Akash Dookhun, a Celebrity Cruises crew member from Mauritius, an island nation in southeastern Africa, told USA TODAY he has not set foot on dry land since he was on a port call in New Zealand in early March. And he doesn’t know when he’ll stand on solid ground again. Read more here.
– Morgan Hines
Feds earmark almost $12M to develop virus vaccines, store vials, syringes
The federal government has allocated more than $9 billion to develop and manufacture candidate vaccines, and more than $2.5 billion more has been earmarked for vials to store the vaccines, syringes to deliver them, and on efforts to ramp up manufacturing and capacity.
The largest sums have gone to pharmaceutical giants Pfizer, AstraZeneca, and a collaboration between Sanofi and GSK, as well as biotech firms Moderna and Novavax – all of which have candidate vaccines being tested in people.
To save time, the companies have been running trials simultaneously that they usually run in sequence. Moderna, for instance, hasn’t yet published its Phase 2 trial results, but is already in larger-scale Phase 3 trials, beginning tests last week of its candidate vaccine in 15,000 volunteers. Phase 3 trials started this summer are expected to return results this fall, with the timing depending on how quickly they can find volunteers.
If any of these approaches prove safe and effective, it could transform vaccine development worldwide, allowing faster attack strategies against dangerous viruses that may emerge in the future, as well as those that mutate rapidly, like the flu.
— Karen Weintraub and Elizabeth Weise
21-year-old recovers from mild case, then his organs fail
A 21-year-old from Florida is warning of potential long-term virus complications after his mild case turned nearly fatal. Two weeks after Spencer Rollyson tested negative and returned to work, he started suffering from an array of symptoms. His fever eventually reached 103.4 degrees — and Rollyson fell unconscious in the middle of a June 15 telehealth appointment.
Doctors diagnosed Rollyson with multi-organ failure with heart failure, acute respiratory failure, and severe sepsis with septic shock. “I thought I was going to die. I was literally sitting in the hospital like, ‘I’m going to die,’ ” Rollyson recalled.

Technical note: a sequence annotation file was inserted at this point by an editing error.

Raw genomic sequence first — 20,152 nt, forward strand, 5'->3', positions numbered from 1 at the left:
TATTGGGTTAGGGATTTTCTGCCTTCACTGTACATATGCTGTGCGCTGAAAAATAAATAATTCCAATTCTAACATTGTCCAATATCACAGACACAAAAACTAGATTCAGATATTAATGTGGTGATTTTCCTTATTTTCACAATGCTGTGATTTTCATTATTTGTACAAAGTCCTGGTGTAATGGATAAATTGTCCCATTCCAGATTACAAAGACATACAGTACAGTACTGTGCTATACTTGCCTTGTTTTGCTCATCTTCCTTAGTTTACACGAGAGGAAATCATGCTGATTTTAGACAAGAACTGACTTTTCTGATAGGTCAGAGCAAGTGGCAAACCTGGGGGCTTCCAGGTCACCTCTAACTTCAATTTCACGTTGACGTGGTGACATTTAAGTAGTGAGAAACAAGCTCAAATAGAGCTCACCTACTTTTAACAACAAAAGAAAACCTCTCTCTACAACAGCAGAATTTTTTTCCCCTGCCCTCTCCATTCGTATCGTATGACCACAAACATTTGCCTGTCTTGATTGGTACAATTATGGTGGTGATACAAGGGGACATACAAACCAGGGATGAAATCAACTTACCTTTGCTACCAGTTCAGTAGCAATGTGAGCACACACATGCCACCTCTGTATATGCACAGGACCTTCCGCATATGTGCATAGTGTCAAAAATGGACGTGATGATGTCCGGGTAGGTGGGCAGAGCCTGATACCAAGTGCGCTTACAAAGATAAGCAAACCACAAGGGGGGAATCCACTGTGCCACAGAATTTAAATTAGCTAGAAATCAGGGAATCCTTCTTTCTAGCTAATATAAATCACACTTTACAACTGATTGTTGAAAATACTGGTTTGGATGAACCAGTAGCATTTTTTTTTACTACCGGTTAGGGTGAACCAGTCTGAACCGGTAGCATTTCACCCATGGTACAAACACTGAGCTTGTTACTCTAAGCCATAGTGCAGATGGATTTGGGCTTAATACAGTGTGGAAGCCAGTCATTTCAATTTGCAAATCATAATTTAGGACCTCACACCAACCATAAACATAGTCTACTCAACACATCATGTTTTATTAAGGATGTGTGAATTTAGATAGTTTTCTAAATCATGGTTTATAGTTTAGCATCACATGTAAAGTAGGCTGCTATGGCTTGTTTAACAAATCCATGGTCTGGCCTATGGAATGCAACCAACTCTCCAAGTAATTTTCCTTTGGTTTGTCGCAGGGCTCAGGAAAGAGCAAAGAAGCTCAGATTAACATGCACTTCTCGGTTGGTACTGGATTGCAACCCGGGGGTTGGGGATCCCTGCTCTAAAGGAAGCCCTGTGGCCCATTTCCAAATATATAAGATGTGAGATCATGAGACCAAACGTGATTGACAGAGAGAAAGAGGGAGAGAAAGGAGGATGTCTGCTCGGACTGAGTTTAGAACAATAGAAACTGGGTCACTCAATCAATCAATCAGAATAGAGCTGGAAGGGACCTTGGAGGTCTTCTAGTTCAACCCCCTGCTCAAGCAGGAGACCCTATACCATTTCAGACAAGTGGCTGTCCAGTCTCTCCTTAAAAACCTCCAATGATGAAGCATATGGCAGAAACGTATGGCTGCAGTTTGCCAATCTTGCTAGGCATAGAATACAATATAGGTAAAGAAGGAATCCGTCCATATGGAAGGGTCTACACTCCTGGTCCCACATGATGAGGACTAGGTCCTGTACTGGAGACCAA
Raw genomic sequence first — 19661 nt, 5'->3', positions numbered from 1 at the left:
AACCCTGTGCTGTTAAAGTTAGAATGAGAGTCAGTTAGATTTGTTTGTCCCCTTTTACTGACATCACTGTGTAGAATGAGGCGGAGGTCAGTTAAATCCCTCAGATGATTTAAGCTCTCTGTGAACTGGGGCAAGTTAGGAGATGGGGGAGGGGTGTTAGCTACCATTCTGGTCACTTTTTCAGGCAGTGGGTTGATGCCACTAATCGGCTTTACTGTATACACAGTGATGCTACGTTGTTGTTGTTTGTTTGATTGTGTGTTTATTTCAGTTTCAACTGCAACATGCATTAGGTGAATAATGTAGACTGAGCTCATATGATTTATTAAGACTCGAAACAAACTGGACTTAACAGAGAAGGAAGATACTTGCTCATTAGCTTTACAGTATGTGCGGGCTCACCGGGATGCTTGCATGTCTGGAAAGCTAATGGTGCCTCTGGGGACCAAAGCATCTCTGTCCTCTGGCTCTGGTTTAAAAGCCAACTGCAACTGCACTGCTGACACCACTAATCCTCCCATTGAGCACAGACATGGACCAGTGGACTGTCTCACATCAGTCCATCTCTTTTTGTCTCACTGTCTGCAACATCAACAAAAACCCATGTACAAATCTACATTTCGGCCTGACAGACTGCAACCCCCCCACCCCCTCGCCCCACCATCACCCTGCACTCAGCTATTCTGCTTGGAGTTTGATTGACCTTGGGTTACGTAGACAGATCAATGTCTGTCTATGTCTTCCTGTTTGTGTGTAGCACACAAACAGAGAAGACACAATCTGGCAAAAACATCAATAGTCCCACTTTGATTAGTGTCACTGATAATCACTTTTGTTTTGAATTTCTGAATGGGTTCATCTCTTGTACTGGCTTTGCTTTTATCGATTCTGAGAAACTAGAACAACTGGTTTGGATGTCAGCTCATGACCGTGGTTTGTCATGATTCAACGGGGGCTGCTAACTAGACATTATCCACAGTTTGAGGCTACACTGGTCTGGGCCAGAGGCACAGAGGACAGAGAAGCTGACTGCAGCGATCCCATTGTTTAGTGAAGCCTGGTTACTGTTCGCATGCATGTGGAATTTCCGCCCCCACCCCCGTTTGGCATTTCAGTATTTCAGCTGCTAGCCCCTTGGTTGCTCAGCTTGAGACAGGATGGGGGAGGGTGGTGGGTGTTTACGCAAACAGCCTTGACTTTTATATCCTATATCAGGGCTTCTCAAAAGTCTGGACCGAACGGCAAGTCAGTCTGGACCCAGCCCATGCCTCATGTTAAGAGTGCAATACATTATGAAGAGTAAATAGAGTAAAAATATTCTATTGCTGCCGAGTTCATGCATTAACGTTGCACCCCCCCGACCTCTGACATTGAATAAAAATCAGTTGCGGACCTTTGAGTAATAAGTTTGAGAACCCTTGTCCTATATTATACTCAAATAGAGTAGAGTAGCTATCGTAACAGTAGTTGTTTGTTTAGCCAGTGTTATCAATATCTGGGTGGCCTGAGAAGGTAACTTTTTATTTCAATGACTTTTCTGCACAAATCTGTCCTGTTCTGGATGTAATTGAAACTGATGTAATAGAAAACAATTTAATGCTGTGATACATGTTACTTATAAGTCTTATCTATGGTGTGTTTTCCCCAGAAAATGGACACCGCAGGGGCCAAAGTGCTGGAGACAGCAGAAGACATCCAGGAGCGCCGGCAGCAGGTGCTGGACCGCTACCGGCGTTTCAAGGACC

It’s yet another puzzling example of how the virus can damage the body in unpredictable ways. For example, two German studies published last week found heart abnormalities in COVID-19 patients months after they had recovered from the disease
— Rick Neale, Florida Today
No masks required as 250,000 expected at Sturgis bike rally
One of the largest events since the beginning of the pandemic has begun in South Dakota: More than 250,000 people are expected at the iconic Sturgis Motorcycle Rally. That’s scaled down from previous years, where about half a million people have descended on the city of about 7,000 for an event that has developed a reputation as an anything-goes festival.
While the 80-year tradition isn’t as raucous as it once was, festivalgoers will be largely free of social distancing restrictions common elsewhere in the country during this year’s 10-day festival. Masks are encouraged, but not required.
More than half of Americans fear job losses
About 54% of Americans fear they may lose their job due to the coronavirus outbreak, Harris Poll data shows. Overall, nearly half expect their personal finances to be generally worse off in the coming months.
“There are two economies in the pandemic,” Gerzema said. “In general, older, wealthy Americans who are white are typically more confident that they’ll prosper. But the ones really feeling the pain are younger, lower income Americans and minorities.”
The labor-market recovery has reached a critical juncture, economists say, with millions of workers at risk of prolonged unemployment just as emergency unemployment benefits expire.
– Jessica Menton
Trump again warns he’ll use executive orders to extend benefits
President Donald Trump said Friday he was preparing to act unilaterally on four programs, including several that Americans have been relying on to keep financially stable since the coronavirus began pummeling the U.S. economy in March, but said his administration was still working with the hopes of reaching a deal with Democrats.
The legality of such orders remain unclear and the president has largely skirted questions about the constitutionality of using executive orders on such programs.
“My administration continues to work in good faith to reach an agreement with Democrats in Congress,” the president said. “Yet tragically Nancy Pelosi and Chuck Schumer continue to insist on radical left wing policies.”
– Nicholas Wu and Christal Hayes
Montana’s Crow Tribe orders lockdown in latest spike in virus deaths on a reservation